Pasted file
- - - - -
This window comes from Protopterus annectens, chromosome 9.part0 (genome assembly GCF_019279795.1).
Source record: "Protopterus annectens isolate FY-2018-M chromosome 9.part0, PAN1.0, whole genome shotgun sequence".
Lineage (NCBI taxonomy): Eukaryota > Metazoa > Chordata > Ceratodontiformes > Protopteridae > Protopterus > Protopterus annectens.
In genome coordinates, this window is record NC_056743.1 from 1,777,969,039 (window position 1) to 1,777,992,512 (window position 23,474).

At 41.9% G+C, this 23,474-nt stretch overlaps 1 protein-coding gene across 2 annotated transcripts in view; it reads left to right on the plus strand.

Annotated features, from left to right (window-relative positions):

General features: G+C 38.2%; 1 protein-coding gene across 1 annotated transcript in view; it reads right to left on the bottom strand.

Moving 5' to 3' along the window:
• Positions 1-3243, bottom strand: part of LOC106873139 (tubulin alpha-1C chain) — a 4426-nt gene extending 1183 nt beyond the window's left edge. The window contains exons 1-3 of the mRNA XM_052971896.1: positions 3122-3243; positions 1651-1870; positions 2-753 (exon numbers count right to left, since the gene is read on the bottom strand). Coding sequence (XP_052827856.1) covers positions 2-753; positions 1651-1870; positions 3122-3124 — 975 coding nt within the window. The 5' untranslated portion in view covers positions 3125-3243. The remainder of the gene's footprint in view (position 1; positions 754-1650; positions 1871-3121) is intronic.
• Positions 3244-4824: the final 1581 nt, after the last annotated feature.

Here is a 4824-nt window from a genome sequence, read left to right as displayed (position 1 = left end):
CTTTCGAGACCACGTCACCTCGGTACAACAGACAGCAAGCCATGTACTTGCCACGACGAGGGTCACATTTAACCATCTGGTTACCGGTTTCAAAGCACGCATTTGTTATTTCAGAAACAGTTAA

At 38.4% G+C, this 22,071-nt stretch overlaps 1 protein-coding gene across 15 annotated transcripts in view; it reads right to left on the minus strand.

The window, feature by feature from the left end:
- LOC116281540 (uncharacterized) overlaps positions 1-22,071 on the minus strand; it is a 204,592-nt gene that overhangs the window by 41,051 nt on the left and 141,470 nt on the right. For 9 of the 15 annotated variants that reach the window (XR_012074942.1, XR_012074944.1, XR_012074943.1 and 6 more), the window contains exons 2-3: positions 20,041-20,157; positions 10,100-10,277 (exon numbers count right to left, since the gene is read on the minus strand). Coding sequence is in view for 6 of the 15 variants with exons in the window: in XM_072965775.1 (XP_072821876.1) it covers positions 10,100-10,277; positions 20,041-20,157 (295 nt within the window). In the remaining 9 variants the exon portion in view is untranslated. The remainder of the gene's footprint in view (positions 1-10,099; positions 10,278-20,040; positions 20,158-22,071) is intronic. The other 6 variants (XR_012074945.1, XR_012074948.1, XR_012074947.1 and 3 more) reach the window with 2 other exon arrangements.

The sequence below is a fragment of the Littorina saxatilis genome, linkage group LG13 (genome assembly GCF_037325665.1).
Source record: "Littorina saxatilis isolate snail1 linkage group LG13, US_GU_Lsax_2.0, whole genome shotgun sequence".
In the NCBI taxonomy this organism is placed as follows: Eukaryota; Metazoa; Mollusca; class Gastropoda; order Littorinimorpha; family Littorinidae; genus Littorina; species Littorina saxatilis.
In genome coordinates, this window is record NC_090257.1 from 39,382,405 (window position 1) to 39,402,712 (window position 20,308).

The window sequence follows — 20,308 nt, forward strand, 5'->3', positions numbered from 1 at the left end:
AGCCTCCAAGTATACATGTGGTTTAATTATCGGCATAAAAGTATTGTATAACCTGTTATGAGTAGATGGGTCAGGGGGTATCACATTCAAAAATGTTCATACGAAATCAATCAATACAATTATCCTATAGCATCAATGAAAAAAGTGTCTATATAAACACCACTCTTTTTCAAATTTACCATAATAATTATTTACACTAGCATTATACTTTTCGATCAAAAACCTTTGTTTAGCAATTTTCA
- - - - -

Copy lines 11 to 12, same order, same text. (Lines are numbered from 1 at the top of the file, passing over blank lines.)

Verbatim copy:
Here is a 4824-nt window from a genome sequence, read left to right as displayed (position 1 = left end):
CTTTCGAGACCACGTCACCTCGGTACAACAGACAGCAAGCCATGTACTTGCCACGACGAGGGTCACATTTAACCATCTGGTTACCGGTTTCAAAGCACGCATTTGTTATTTCAGAAACAGTTAA